Nancy Zhang has spilt her tea. She’s laughing so much that liquid has sloshed from her cup onto the table in her Beijing office. The cause of the hilarity is my observation that she’s fast becoming the Natalie Massenet of Mainland China. As the founder of Net-a-Porter in 2000, Massenet pioneered the online selling of luxury goods, forever changing the way we consume fashion. Nancy is now doing the same for online luxury retail in China, as chief fashion adviser at husband Richard Liu’s company, JD.com, also known as Jingdong.
The comparison tickles her. “I wish!” she exclaims. “That’s so flattering. Natalie’s been the core of London fashion, and is an incredible businesswoman. Yes, I’d like to be that for China with JD.com. If I can create a great luxury platform and raise awareness about Chinese designers on an international level, then I could say that I’ve done my job. Massenet has been fantastic at that [in the West].”
Modest she might be, but Nancy, who is just 24, is not far behind Massenet. Although she doesn’t hold an official title at JD.com, the largest e-commerce venture in the country, she has become closely involved in building its fashion and luxury portfolios since marrying Richard in 2015, and today, thanks in no small part to her, JD.com is one of the world’s fastest-growing players courting the Chinese luxury market; the world’s largest.
Much of the company’s dramatic growth has occurred in the past two years since Nancy came on board. In May 2015, LVMH-owned cosmetics retailer Sephora and luxury eyewear conglomerate Luxottica launched official stores on JD.com. In the same year, the company partnered with the organisers of Milan Fashion Week to debut an “Italian Fashion Mall” on its site. JD.com was also the first—and, so far, only—retail giant to bring emerging young Chinese fashion designers to the New York and London Fashion Weeks in 2016, a practice it plans to continue.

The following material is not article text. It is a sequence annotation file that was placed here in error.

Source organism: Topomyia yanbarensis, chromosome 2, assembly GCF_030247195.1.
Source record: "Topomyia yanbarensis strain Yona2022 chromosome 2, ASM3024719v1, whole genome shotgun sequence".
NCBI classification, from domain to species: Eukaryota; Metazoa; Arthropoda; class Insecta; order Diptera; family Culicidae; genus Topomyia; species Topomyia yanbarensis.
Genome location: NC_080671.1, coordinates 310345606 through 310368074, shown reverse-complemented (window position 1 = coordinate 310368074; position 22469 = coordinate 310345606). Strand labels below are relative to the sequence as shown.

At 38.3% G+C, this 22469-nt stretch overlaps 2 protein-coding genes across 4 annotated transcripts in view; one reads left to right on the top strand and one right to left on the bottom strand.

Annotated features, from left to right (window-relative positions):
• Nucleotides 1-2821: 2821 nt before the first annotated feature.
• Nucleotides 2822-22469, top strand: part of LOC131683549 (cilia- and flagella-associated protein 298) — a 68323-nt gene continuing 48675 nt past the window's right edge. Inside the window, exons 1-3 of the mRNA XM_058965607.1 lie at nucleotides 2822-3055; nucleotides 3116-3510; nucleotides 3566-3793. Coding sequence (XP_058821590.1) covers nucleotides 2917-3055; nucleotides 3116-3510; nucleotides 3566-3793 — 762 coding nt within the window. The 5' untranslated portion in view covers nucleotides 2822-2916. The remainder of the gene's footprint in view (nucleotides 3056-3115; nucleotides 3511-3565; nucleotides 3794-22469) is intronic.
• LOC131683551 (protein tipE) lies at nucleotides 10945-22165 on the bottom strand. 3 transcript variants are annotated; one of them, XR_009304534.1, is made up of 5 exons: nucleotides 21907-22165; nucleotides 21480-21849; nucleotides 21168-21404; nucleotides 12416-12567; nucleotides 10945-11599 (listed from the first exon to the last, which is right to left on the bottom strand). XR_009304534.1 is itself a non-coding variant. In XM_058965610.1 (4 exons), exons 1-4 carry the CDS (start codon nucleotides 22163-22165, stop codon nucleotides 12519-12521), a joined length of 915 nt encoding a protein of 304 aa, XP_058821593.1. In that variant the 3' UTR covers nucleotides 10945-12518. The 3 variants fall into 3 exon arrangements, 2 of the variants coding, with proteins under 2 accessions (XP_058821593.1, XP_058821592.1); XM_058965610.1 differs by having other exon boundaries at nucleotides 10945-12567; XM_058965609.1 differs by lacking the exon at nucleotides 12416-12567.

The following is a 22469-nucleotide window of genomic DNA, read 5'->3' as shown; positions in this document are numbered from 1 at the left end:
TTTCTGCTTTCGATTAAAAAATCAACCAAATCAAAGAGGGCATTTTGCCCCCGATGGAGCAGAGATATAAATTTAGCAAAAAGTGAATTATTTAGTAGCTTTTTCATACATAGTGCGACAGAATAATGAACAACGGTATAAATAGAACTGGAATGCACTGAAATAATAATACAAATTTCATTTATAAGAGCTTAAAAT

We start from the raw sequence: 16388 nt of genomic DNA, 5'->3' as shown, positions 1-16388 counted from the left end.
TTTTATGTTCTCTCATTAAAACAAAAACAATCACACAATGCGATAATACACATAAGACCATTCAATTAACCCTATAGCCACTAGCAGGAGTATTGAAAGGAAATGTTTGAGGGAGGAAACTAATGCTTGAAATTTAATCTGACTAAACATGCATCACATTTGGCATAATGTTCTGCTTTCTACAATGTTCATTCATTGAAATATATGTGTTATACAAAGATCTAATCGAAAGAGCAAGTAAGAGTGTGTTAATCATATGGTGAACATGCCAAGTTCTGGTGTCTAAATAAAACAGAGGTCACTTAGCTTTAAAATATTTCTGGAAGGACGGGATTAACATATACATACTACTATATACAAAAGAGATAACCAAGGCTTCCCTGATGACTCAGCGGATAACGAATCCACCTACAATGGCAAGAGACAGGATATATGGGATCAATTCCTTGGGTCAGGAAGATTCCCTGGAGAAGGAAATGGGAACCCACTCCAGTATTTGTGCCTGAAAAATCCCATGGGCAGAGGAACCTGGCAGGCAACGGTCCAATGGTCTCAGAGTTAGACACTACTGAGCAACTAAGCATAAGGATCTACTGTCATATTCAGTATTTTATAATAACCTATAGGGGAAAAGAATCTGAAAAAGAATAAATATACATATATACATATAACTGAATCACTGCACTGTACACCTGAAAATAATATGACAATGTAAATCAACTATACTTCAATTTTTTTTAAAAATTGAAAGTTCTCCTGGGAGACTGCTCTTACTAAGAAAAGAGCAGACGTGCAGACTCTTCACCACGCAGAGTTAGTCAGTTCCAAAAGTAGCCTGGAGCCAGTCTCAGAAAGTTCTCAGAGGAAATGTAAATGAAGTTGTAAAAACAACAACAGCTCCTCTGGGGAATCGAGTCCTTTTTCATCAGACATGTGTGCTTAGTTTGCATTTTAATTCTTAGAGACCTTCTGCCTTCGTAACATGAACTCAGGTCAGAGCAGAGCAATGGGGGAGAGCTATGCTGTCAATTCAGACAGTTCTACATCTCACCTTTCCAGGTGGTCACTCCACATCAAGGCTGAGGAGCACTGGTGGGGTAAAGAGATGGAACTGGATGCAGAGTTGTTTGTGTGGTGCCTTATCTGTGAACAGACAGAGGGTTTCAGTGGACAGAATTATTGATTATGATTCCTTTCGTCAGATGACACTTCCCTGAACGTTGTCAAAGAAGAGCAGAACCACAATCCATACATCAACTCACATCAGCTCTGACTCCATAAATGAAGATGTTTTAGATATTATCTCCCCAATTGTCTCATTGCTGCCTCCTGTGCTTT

Further strategic moves have been made this year, as Nancy has more publicly taken the wheel of JD.com's fashion operations. In February, the platform created a new online channel, JD Fashion, which includes Armani, Swarovski and Chopard among its brands. Three months later, Nancy hosted a private fashion party in New York attended by a plethora of fashion and luxury executives as well as style icon Iris Apfel. Most recently, JD.com has signed exclusive collaborations with coveted It designers and social media darlings, such as Chiara Ferragni, begun working on personalised app interfaces for its customers, launched its own line of garments designed in-house, JD X, and debuted a premium delivery service where couriers in suits and white gloves deliver purchases to customers via electric cars rather than scooters.
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“And now we’re extending our reach abroad,” says Nancy, nonchalantly. She’s referring to JD.com’s purchase in June of a US$397 million stake in the high-end London-based e-commerce platform Farfetch, a move that significantly boosts its presence in the online luxury sphere. Richard now sits on the board of directors, alongside Massenet.
“It was just the natural next step in our trajectory,” Nancy says. “JD.com is still quite young as a high-end fashion player, while Farfetch already has a solid offering, with some 200 brands and 500 boutiques as partners on their site. We need that wealth of resources, both for our customers and as a company.”
At this point, I would say the Massenet comparison is more than fitting: Nancy is definitely her natural heir. Even their style is somewhat similar. The chairman of the British Fashion Council (Massenet left Net-a-Porter in 2015) is known for her impeccable yet relaxed looks and a preference for uncomplicated accessories—think skinny jeans and breezy blouses, delicate ornaments and laidback pumps. When we meet, Nancy is sporting her “everyday uniform,” a casual grey Acne Studios T-shirt, high-waisted and flared Derek Lam jeans, and simple, understated jewellery. From her Instagram photos, too, it’s clear she likes to keep things simple.